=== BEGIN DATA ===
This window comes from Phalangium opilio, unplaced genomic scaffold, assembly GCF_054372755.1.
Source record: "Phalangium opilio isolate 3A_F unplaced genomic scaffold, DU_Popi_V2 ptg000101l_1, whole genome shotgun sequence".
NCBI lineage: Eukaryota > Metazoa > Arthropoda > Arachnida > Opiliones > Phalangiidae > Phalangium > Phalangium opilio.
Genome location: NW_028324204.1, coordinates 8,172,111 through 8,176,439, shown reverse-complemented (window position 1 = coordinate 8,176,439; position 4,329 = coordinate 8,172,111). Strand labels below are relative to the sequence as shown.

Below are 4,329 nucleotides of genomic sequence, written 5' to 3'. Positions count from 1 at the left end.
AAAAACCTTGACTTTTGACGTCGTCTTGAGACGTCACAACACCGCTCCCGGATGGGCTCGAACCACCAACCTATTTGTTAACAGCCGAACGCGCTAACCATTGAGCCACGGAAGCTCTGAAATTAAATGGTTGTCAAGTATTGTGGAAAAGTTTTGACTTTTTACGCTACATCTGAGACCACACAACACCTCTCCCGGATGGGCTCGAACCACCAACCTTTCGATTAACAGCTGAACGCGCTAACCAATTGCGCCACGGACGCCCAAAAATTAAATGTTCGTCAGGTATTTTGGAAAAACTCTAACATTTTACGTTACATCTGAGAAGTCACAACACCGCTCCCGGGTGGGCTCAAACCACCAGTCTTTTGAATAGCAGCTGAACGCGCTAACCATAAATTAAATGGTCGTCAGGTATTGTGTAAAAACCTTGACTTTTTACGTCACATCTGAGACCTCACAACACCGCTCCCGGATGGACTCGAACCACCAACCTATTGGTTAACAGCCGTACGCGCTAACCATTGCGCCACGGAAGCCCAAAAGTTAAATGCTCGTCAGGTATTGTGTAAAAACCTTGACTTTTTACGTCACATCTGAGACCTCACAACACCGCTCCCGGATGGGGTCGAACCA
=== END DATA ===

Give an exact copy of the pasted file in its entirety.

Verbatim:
This window comes from Phalangium opilio, unplaced genomic scaffold, assembly GCF_054372755.1.
Source record: "Phalangium opilio isolate 3A_F unplaced genomic scaffold, DU_Popi_V2 ptg000101l_1, whole genome shotgun sequence".
NCBI lineage: Eukaryota > Metazoa > Arthropoda > Arachnida > Opiliones > Phalangiidae > Phalangium > Phalangium opilio.
Genome location: NW_028324204.1, coordinates 8,172,111 through 8,176,439, shown reverse-complemented (window position 1 = coordinate 8,176,439; position 4,329 = coordinate 8,172,111). Strand labels below are relative to the sequence as shown.

Below are 4,329 nucleotides of genomic sequence, written 5' to 3'. Positions count from 1 at the left end.
AAAAACCTTGACTTTTGACGTCGTCTTGAGACGTCACAACACCGCTCCCGGATGGGCTCGAACCACCAACCTATTTGTTAACAGCCGAACGCGCTAACCATTGAGCCACGGAAGCTCTGAAATTAAATGGTTGTCAAGTATTGTGGAAAAGTTTTGACTTTTTACGCTACATCTGAGACCACACAACACCTCTCCCGGATGGGCTCGAACCACCAACCTTTCGATTAACAGCTGAACGCGCTAACCAATTGCGCCACGGACGCCCAAAAATTAAATGTTCGTCAGGTATTTTGGAAAAACTCTAACATTTTACGTTACATCTGAGAAGTCACAACACCGCTCCCGGGTGGGCTCAAACCACCAGTCTTTTGAATAGCAGCTGAACGCGCTAACCATAAATTAAATGGTCGTCAGGTATTGTGTAAAAACCTTGACTTTTTACGTCACATCTGAGACCTCACAACACCGCTCCCGGATGGACTCGAACCACCAACCTATTGGTTAACAGCCGTACGCGCTAACCATTGCGCCACGGAAGCCCAAAAGTTAAATGCTCGTCAGGTATTGTGTAAAAACCTTGACTTTTTACGTCACATCTGAGACCTCACAACACCGCTCCCGGATGGGGTCGAACCA